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Demographic challenges: jobs and welfare

  • Rome
  • 17 July 2023

        Italy’s demographic decline, while consistent with the trends of the principal advanced economies – described and analyzed in the latest issue of Aspenia – is cause for particular concern. Nation-wide, over the past three years, the number of actively employed people has dropped by 800,000 – a rate that will accelerate to a loss of six million working-age people by 2040.

        Such a dynamic poses the serious risk of a demographic trap; i.e., of reaching a level at which, as a result of the gradual impoverishment of the fertile-age population, nothing can be done to invert or mitigate the trend. Thus, fiscal reforms aimed at supporting families are a step in the right direction, to be completed with other instruments such as increased coverage for daycare centers and housing policies. With an average of children per woman that has hovered below 1.5 for 40 years, Italy has historically underestimated the demographic variable and now risks paying the price for it. Today’s national average stands at 1.24 children per woman; other countries, such as France, have introduced structural policies in support of raising the birthrate and have achieved averages of over 1.8. 

        The problem lies not so much in the number of children desired – Italy is in line with more fertile nations here – as in the number actually born. The factors in this discrepancy include economic and social barriers to achieving life goals. Resources committed to inverting this trend are to be seen as an investment, given that the demographic situation has an impact not only on society but also on an economic and industrial fabric in need of qualified human capital to confront the challenges posed by the ecological and digital transitions. If Italy, along with other European countries, struggles to leverage quantity, the main strategy for an ageing West that is losing demographic relevance in the world should be to focus on the quality of the workforce.

        The economic and fiscal problems associated with ageing and the shrinking population can be compensated by raising educational levels. Indeed, a well-trained population is more capable of contributing to economic growth, with much higher rates of job market participation for over-55ers in particular. Active ageing, moreover, not only increases the workforce but also reduces the burden on social welfare systems to provide assistance. Italy, whose population has an average schooling level below that of other advanced economies, needs to improve in this area if it intends to offset the effects of the demographic winter with the quality of human capital. The challenge is an open one that involves migration as well; the need to ensure a new population for an ageing Europe must go hand in hand with a commitment to forming the people arriving from younger but less educated continents, such as Africa.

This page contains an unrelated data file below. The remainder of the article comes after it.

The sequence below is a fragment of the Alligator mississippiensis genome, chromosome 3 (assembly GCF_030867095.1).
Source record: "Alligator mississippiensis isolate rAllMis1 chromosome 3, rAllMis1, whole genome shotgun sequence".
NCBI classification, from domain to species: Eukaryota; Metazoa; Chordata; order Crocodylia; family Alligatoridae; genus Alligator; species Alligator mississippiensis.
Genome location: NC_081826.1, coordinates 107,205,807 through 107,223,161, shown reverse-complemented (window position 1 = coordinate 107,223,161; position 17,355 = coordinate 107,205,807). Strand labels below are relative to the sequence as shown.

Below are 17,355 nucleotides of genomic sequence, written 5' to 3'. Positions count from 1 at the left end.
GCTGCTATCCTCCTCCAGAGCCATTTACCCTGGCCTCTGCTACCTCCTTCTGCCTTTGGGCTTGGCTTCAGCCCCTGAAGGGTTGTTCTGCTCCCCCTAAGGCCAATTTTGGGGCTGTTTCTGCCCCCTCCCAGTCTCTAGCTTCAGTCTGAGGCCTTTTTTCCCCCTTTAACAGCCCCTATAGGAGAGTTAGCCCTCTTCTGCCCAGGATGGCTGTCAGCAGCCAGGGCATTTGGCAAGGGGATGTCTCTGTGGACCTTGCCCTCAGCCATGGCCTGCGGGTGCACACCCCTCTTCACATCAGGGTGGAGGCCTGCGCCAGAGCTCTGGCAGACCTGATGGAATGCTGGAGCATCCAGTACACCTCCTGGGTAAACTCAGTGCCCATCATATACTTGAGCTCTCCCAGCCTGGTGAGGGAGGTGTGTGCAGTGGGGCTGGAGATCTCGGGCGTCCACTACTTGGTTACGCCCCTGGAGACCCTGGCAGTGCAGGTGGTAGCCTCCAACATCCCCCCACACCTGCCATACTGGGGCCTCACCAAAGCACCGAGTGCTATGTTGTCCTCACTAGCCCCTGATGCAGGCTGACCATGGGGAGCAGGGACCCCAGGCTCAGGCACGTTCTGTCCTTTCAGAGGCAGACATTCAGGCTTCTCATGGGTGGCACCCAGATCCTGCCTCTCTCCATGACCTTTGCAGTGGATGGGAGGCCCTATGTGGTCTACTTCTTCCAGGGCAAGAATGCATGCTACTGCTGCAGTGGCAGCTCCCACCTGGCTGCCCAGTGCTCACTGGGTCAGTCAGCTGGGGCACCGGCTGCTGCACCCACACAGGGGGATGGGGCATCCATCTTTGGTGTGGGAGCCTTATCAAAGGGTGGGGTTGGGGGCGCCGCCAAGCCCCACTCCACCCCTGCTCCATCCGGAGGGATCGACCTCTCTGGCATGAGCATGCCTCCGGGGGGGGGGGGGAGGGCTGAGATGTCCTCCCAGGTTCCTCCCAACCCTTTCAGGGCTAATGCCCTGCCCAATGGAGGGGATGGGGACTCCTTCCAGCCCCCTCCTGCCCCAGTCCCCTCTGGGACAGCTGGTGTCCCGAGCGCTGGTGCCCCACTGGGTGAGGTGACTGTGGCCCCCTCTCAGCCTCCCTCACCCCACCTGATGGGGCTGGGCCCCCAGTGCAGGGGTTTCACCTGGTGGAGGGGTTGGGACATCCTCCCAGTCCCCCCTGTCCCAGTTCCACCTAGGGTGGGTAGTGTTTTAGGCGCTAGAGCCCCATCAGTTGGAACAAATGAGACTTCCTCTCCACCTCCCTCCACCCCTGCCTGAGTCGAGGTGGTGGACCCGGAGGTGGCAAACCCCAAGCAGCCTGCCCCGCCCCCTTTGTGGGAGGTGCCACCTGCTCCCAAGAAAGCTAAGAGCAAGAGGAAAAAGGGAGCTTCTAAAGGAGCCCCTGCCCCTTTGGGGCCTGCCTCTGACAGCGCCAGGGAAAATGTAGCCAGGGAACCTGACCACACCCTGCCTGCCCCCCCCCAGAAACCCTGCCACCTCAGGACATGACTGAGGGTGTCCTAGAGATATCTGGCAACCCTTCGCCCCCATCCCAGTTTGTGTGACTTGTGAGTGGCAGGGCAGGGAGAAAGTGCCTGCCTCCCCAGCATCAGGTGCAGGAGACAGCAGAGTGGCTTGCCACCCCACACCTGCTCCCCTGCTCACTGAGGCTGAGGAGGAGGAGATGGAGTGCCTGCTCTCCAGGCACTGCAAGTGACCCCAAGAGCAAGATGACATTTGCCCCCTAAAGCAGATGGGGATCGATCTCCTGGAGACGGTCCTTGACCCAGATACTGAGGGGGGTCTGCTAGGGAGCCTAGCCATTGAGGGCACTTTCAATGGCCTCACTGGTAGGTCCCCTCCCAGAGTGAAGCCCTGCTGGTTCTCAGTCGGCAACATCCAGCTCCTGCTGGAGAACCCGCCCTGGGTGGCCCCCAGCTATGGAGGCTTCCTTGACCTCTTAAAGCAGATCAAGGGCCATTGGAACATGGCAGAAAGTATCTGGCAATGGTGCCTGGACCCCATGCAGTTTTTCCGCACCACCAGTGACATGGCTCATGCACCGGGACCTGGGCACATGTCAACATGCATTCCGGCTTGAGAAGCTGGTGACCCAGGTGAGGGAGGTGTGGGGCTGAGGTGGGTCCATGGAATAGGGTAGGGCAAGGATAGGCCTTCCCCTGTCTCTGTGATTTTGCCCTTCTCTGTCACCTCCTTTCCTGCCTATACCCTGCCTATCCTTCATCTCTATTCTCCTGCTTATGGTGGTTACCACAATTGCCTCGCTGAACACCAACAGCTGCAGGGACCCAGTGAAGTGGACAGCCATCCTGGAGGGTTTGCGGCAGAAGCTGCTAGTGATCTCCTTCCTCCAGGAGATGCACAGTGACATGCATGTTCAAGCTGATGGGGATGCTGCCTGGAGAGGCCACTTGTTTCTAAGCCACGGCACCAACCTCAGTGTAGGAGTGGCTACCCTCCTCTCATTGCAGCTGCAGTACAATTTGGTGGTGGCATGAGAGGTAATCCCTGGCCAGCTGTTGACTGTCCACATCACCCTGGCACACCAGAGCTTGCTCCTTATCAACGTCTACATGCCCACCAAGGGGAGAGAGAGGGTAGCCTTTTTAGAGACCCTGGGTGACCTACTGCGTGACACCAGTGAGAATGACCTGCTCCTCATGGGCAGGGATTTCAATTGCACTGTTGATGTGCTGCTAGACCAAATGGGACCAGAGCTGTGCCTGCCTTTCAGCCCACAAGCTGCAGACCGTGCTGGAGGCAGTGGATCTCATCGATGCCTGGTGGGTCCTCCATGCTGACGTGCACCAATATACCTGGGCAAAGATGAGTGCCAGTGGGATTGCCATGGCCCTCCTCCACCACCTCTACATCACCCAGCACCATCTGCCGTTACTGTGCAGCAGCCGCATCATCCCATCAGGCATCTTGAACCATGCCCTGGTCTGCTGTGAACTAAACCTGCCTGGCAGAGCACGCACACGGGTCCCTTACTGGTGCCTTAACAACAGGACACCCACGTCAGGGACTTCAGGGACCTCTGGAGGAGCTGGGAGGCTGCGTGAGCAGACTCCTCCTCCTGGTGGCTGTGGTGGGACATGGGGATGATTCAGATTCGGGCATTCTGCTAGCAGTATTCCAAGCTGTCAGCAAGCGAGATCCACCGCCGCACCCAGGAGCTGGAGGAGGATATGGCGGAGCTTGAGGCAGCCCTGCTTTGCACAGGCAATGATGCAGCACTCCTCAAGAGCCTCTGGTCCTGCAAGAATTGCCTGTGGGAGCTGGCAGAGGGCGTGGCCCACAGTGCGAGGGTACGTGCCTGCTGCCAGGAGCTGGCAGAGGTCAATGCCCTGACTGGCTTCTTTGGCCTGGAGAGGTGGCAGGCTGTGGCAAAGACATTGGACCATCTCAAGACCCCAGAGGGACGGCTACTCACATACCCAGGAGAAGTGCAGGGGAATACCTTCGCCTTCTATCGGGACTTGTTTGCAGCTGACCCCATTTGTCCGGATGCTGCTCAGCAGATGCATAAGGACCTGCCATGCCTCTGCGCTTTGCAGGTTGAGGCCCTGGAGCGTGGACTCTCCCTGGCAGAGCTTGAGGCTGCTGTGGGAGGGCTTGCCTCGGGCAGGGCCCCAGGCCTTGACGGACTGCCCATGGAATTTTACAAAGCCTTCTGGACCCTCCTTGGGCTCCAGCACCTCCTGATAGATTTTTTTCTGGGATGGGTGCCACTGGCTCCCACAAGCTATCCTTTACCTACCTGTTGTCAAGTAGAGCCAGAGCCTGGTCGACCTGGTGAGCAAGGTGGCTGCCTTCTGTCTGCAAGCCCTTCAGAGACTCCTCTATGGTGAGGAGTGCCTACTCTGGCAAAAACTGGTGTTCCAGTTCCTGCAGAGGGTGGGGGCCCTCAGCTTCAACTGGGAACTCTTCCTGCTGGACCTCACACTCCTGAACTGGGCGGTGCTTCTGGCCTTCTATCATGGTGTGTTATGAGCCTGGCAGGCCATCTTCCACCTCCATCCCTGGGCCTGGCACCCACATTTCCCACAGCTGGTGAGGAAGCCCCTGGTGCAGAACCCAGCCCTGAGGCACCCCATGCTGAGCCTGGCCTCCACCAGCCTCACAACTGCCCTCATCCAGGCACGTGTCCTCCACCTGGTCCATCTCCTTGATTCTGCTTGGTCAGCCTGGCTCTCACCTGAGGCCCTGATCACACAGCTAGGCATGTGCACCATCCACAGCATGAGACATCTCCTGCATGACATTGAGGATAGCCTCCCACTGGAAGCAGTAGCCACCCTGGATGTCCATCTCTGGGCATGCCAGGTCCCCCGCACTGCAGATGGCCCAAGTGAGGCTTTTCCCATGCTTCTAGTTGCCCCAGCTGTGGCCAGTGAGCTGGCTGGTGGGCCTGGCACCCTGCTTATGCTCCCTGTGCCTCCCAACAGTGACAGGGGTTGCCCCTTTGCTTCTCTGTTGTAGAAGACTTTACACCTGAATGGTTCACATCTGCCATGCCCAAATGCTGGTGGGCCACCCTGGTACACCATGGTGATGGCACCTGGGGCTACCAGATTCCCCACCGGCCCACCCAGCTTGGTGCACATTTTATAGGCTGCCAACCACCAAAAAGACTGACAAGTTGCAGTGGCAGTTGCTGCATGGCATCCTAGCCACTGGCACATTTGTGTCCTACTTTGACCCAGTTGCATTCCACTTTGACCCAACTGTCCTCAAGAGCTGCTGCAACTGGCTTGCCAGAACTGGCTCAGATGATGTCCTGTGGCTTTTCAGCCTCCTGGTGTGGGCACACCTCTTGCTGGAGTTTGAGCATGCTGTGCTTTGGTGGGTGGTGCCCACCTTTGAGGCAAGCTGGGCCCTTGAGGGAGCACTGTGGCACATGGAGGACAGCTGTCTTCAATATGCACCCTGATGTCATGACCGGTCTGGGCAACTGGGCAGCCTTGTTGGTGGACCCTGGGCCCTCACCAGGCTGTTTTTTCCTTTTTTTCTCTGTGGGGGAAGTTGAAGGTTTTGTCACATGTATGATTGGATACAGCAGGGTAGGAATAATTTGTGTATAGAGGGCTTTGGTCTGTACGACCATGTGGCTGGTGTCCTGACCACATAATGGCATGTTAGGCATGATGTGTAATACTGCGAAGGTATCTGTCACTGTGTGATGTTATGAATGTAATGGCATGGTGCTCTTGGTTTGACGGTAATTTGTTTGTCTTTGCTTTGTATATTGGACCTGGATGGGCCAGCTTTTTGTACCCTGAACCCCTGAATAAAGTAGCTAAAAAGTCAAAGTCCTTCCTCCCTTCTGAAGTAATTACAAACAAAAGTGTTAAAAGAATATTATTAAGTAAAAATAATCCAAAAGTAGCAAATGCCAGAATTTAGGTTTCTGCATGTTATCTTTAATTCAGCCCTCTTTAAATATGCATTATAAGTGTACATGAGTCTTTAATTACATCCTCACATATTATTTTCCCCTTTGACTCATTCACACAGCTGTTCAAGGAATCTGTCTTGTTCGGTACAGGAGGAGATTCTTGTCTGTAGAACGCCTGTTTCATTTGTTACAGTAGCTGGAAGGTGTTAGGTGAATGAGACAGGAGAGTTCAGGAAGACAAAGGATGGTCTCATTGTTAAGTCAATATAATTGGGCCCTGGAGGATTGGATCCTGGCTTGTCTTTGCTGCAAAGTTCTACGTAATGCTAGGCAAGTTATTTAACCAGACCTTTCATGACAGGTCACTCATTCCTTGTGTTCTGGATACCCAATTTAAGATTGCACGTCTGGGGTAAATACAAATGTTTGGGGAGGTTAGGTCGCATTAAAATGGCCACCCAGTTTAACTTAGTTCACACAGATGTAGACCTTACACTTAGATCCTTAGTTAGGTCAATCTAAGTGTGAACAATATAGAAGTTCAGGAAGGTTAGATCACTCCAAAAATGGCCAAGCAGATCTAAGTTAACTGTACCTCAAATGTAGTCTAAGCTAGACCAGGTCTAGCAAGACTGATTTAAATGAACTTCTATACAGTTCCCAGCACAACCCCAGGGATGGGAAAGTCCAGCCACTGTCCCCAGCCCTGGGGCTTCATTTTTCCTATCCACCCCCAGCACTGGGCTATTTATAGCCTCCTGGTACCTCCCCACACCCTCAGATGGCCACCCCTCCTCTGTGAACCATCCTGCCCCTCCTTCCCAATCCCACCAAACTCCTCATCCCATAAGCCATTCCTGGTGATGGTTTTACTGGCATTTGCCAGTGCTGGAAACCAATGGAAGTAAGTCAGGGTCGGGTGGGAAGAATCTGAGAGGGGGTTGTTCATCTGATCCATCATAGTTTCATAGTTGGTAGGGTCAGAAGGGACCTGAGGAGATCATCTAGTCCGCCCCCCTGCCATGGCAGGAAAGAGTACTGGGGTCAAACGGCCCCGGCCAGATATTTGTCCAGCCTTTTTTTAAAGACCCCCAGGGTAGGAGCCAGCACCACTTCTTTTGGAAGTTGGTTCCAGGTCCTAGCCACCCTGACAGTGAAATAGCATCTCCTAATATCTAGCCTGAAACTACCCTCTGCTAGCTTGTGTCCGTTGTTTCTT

Moreover, as it strives to attract talent, the Old World risks finding itself squeezed out in the US/China contest for technological predominance. Beijing is leading a headlong digital drive in an attempt to create prosperity through technology before the effects of its population’s ageing (due to the one-child policy) are felt; Western democracies, on the other hand, have been dealing with this phenomenon for much longer. Yet it is important to consider how the drop in the birthrate has, over the past half-century, reduced the very importance of the West and the generation of global wealth; this has contributed to a series of phenomena such as consumerism aimed at increasing GDP as a result of population stagnation and the consequent erosion of savings, tax increases to sustain the rising number of pensioners and the reduced purchasing power of wages.

        Finally, not to be overlooked are the international tensions created by the divides separating the demographic dynamics of various regions. Thus, given the increasingly hostility-plagued world scenario, it becomes necessary to ensure that migratory flows do not end up generating ulterior friction. Building instead a new system of international relations capable of governing differences and enacting policies for collective growth and prosperity.